Servo Hydraulic Control

Embedded Control Systems

Oil & Gas Applications

Overview – Servo Hydraulic ControlWorking with the good folks at Impact Technologies LLC in Tulsa, OK gave Systems of Merritt, Inc. the opportunity to work on five different control systems. Four of the systems were designed, built and programmed from scratch and one existing controller was reprogrammed.


The systems being controlled ranged from VFD/electric motors, high pressure pumps, hydraulic motors and pressure vessels.

The image below shows one of the systems. A hydraulic pump is driven by a 200hp electric motor. A servo-valve interfaced to a control system regulates the flow to the hydraulic motor (on another skid). The hydraulic motor drives a three-stage high-presure slurry pump. Feedback sensors included a rotary encoder measuring the position and angular velocity of the hydraulic motor shaft. A pressure sensor is used to measure the output pressure of the high-pressure slurry pump.


The image below shows the control box for another system which includes VFD/electric motors, a slurry pump, valves and a density measuring transducer. The structure behind the control box is a system simulator used to test the control box functions.


System Simulator

The system simulator is made up of a small electric motor, VFD, water pump, pressure sensor and optical rotary encoder. The hoses leaving the simulator, on the left , go to a bucket containing fluid to circulate through the water pump. The VFD simulates the input to several of the systems, including sevo-valves and linear actuators. The optical rotary encoder and pressure sensor are the same types as used on the actual systems.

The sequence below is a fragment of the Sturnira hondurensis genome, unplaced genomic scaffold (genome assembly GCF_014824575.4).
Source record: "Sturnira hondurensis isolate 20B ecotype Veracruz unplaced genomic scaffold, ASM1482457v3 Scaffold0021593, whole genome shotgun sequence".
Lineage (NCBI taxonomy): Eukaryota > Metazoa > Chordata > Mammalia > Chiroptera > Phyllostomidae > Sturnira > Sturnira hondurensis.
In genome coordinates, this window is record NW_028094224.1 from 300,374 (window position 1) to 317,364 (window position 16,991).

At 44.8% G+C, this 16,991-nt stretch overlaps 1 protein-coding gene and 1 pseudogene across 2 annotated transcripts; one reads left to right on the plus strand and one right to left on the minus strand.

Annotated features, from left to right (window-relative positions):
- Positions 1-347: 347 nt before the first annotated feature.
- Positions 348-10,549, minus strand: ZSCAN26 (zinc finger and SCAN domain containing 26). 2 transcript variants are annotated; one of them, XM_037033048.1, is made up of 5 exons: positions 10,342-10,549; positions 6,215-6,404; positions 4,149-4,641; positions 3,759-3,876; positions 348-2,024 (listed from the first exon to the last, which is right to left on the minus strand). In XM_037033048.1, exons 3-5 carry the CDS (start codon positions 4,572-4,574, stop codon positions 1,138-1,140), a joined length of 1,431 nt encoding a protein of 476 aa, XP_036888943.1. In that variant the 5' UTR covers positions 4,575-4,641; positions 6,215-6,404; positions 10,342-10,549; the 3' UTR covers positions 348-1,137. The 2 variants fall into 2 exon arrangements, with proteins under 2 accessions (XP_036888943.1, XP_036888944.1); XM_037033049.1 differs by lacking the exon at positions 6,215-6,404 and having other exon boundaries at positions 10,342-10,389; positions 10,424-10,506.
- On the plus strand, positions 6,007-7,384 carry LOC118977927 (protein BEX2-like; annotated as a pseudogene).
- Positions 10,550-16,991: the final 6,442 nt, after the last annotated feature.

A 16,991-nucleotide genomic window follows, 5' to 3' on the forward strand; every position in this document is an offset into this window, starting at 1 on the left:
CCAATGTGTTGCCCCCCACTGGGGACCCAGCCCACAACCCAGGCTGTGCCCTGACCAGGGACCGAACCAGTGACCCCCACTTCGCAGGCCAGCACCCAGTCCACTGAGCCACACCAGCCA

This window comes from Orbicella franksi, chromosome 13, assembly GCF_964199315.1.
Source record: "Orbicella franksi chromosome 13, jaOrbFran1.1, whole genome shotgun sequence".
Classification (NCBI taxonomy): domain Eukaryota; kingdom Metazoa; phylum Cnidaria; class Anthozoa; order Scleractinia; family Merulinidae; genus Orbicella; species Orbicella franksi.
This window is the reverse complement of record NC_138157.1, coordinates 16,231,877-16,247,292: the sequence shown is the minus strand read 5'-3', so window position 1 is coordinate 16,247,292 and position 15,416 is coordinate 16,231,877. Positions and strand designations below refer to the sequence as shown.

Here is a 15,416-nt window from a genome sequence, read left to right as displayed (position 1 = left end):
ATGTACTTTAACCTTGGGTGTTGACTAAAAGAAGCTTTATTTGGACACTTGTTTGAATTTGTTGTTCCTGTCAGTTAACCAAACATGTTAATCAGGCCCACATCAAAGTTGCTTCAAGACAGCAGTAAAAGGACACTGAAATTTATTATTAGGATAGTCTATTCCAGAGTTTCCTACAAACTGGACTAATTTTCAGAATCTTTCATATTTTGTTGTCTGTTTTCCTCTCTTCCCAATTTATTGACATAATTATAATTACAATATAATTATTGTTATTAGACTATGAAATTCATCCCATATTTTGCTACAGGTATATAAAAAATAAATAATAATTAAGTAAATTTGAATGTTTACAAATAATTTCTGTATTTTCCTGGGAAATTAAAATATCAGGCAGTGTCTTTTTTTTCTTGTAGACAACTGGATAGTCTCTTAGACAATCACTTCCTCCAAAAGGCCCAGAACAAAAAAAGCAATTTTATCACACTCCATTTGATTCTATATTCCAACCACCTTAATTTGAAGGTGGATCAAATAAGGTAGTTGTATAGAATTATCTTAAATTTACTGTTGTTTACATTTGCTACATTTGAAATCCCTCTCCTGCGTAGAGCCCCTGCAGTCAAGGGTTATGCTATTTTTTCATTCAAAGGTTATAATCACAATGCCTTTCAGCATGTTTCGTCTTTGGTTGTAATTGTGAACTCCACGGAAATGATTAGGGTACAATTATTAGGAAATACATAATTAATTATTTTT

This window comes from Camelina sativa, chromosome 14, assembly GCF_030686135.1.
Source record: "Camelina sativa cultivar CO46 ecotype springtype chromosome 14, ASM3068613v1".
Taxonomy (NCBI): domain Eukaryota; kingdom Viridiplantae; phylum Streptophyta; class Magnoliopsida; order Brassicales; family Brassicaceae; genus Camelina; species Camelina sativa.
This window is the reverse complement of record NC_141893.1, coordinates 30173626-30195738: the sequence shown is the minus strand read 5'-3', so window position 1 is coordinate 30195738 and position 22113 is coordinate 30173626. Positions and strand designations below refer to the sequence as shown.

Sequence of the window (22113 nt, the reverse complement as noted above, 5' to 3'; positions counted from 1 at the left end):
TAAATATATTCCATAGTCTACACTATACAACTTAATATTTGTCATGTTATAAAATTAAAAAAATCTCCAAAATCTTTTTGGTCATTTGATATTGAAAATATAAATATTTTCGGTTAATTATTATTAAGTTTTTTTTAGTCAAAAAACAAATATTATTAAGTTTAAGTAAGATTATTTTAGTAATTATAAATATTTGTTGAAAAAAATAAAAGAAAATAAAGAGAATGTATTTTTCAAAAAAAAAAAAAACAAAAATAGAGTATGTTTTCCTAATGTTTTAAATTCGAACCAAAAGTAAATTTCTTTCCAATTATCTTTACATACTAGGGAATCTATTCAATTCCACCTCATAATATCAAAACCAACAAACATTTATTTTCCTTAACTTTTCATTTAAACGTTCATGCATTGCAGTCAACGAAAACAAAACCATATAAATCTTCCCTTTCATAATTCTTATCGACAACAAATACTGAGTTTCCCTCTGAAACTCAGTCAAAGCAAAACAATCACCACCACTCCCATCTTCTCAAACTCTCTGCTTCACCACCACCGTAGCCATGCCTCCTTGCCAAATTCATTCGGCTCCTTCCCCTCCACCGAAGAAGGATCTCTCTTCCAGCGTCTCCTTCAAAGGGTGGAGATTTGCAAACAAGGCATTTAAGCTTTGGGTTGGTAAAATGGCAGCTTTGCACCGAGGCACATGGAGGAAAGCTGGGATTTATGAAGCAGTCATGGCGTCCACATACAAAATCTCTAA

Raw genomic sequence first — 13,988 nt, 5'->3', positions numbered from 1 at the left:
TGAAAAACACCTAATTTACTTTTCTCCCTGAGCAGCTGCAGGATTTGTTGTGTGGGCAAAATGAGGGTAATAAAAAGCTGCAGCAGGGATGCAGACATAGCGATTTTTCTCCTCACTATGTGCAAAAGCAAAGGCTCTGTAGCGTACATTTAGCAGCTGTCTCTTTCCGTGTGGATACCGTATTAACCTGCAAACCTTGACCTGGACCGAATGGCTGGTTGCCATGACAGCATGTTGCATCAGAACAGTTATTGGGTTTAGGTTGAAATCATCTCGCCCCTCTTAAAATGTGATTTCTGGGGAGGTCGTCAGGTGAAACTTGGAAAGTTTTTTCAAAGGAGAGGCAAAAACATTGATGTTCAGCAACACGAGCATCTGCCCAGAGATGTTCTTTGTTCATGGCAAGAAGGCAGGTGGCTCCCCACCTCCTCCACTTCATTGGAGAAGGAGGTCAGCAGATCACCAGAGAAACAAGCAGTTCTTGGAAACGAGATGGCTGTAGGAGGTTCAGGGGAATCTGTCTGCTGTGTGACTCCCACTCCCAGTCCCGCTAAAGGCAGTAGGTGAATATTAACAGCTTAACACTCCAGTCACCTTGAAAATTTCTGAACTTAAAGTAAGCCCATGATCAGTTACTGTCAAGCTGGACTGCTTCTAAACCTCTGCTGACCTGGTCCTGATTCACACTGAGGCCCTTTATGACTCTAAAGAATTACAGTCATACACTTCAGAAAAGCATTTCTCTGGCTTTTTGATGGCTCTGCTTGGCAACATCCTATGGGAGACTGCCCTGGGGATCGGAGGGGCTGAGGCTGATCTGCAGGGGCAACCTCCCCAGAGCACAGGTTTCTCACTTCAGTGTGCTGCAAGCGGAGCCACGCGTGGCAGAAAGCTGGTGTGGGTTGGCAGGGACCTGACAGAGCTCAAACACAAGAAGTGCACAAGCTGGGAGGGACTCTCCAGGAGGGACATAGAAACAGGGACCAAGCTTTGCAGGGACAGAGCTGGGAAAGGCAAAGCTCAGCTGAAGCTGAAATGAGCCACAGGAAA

The use of the simulator allows extensive testing of control loops and HMI functionality without having to use time on the full-scale systems. For safety reasons, some of the simulator tests cannot be carried out on the full-scale system, but are vital for testing for failure modes and conditions.


HMI (Human Machine Interface)

The HMI was developed on a Maple Systems color touch-panel display. Screen shots are shown below to illustrate some of the features of the HMI.Three pages of dials, alarms and controls, illustrate some of the features of the controller.

The most important controls are on the main page below. Slurry density, valve pressure and temperature are displayed on the two dials and bar in the center. The up and down arrows control the desired settings (displayed between the arrows) for density and pressure. The desired settings can also be changed by a pop-up keypad when the display box is touched.

Each of the two dials can have low and high warnings, indicated by the multi-colored stripe on the inside of the dial tic marks. The dial scale can also be adjusted by changing the dial maximum settings. A four position auger speed control is at the bottom of the screen. The temperature range can also be adjusted by changing the minimum and maximum values on the scale.


The second screen shown below features dial displays for pump RPM and percent valve opening. A warning is displayed under the RPM dial indicating a value above the high alarm setting. You can also see that the dial pointer is in the red sction of the dial stripe, which marks the high RPM warning range.

IM-RPM-Highi copy

The third screen shown below features a GPM (gallons per minute) dial beside the same percent valve open dial as on the previous screen. The GPM and RPM are related by a ratio.


Controller by Delta Computer Systems

The closed-loop controller, made by Delta Computer Systems, is in the upper right section of the control box pictured below. To the left of the Delta controller are power supplies, and the remainder of the box is taken up by breakout boards and connectors. The I/O for the box (at bottom of image) is handled by Cat-5 cables and connectors.


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